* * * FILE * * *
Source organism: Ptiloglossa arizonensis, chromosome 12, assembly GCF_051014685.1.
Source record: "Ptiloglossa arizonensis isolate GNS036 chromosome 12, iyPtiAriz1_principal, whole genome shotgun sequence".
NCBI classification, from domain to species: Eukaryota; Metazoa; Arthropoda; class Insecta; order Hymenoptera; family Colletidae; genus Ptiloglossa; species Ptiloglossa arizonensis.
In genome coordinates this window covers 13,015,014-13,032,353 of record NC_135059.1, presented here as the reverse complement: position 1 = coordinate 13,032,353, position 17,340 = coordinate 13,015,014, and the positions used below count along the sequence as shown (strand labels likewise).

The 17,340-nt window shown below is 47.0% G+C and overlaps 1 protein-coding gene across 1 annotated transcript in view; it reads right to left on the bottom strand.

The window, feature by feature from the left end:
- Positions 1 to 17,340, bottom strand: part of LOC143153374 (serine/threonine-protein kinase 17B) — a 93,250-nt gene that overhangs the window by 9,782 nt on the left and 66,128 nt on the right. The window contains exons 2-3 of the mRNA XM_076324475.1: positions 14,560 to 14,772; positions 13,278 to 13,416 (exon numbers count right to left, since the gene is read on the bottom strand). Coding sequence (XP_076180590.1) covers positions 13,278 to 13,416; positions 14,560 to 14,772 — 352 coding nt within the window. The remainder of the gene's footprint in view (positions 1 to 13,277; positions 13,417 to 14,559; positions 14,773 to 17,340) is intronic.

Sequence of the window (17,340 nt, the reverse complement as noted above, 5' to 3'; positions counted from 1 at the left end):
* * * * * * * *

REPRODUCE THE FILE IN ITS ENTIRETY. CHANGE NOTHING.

Source organism: Ptiloglossa arizonensis, chromosome 12, assembly GCF_051014685.1.
Source record: "Ptiloglossa arizonensis isolate GNS036 chromosome 12, iyPtiAriz1_principal, whole genome shotgun sequence".
NCBI classification, from domain to species: Eukaryota; Metazoa; Arthropoda; class Insecta; order Hymenoptera; family Colletidae; genus Ptiloglossa; species Ptiloglossa arizonensis.
In genome coordinates this window covers 13,015,014-13,032,353 of record NC_135059.1, presented here as the reverse complement: position 1 = coordinate 13,032,353, position 17,340 = coordinate 13,015,014, and the positions used below count along the sequence as shown (strand labels likewise).

The 17,340-nt window shown below is 47.0% G+C and overlaps 1 protein-coding gene across 1 annotated transcript in view; it reads right to left on the bottom strand.

The window, feature by feature from the left end:
- Positions 1 to 17,340, bottom strand: part of LOC143153374 (serine/threonine-protein kinase 17B) — a 93,250-nt gene that overhangs the window by 9,782 nt on the left and 66,128 nt on the right. The window contains exons 2-3 of the mRNA XM_076324475.1: positions 14,560 to 14,772; positions 13,278 to 13,416 (exon numbers count right to left, since the gene is read on the bottom strand). Coding sequence (XP_076180590.1) covers positions 13,278 to 13,416; positions 14,560 to 14,772 — 352 coding nt within the window. The remainder of the gene's footprint in view (positions 1 to 13,277; positions 13,417 to 14,559; positions 14,773 to 17,340) is intronic.

Sequence of the window (17,340 nt, the reverse complement as noted above, 5' to 3'; positions counted from 1 at the left end):